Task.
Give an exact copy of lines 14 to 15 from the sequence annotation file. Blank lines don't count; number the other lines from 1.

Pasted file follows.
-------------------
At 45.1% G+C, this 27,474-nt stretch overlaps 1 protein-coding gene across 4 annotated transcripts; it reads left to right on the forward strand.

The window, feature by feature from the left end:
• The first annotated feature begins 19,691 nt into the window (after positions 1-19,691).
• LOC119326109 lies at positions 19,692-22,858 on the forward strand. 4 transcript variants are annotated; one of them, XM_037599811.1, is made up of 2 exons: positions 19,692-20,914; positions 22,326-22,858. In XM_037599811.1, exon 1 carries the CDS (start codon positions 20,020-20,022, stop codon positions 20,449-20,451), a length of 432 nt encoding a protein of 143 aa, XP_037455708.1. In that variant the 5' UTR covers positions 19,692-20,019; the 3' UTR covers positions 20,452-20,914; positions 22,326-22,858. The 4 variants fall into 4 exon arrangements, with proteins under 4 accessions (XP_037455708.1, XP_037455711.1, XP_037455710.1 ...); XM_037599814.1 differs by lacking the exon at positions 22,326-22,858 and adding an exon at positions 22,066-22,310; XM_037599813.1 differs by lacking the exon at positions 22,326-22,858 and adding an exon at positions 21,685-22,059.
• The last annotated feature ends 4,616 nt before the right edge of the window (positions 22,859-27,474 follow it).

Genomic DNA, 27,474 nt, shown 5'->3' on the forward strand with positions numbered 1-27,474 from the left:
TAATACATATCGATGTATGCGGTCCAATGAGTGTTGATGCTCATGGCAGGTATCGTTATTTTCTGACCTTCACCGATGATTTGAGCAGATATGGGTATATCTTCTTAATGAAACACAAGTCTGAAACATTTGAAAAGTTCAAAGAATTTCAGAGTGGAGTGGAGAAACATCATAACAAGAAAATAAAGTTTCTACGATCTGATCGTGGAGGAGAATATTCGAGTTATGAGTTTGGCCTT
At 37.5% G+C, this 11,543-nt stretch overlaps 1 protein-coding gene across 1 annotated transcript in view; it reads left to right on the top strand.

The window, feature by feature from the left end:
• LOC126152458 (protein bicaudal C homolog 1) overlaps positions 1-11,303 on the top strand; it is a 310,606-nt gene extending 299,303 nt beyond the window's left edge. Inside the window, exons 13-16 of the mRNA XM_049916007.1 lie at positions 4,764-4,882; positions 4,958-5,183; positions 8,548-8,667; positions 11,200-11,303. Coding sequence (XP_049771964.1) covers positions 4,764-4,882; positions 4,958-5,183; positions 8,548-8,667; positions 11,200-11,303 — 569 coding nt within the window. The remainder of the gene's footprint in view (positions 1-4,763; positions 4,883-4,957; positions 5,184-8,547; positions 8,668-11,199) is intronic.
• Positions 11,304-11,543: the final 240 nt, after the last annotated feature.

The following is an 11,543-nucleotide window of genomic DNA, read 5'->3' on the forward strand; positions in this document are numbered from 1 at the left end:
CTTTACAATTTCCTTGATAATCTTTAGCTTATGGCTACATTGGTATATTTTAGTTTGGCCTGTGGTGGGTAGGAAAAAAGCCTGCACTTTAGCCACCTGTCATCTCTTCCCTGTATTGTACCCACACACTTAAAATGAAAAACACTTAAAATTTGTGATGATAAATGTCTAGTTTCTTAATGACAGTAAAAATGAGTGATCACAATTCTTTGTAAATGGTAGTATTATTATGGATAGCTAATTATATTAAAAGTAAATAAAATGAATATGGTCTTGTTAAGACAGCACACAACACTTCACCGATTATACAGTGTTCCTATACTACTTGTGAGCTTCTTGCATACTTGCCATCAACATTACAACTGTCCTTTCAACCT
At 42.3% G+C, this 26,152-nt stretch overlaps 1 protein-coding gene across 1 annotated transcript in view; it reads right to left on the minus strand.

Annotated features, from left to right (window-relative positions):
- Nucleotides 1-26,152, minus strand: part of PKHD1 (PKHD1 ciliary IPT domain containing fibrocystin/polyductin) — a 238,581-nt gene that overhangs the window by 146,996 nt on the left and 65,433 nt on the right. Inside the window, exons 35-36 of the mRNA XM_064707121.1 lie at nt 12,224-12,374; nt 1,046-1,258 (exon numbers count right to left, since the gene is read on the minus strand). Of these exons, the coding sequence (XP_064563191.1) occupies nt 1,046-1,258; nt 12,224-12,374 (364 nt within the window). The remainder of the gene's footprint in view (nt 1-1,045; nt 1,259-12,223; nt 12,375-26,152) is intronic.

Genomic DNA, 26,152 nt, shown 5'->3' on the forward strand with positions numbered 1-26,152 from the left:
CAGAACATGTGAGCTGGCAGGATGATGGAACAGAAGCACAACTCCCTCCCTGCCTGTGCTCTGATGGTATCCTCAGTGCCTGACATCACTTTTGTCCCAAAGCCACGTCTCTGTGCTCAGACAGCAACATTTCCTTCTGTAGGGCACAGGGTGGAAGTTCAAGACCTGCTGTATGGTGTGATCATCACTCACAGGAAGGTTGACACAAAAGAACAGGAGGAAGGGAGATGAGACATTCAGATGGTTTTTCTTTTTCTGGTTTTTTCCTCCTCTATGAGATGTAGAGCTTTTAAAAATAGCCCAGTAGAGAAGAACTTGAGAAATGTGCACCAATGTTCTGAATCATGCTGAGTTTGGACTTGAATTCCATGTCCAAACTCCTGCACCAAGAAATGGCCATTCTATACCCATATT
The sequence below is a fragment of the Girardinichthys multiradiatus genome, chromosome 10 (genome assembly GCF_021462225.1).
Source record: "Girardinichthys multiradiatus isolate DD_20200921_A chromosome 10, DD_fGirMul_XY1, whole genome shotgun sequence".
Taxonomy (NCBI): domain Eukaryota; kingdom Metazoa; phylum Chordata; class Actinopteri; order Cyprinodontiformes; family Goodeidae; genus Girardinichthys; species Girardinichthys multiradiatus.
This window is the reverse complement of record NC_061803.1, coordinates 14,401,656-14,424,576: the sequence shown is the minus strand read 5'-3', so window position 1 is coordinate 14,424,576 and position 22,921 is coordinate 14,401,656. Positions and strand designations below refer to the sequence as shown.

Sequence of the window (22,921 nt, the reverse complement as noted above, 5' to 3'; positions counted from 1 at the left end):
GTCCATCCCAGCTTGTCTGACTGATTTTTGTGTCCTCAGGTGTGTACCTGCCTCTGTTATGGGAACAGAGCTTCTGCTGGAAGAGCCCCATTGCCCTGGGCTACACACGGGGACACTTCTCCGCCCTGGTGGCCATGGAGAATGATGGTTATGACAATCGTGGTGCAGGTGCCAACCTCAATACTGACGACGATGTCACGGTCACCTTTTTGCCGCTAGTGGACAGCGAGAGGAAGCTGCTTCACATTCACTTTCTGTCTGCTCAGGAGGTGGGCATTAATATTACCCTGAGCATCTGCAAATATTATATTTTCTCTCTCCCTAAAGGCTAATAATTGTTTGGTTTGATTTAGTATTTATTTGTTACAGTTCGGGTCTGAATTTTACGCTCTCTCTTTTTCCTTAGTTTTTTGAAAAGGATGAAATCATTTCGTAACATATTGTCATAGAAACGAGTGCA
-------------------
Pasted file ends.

At 42.3% G+C, this 26,152-nt stretch overlaps 1 protein-coding gene across 1 annotated transcript in view; it reads right to left on the minus strand.

Annotated features, from left to right (window-relative positions):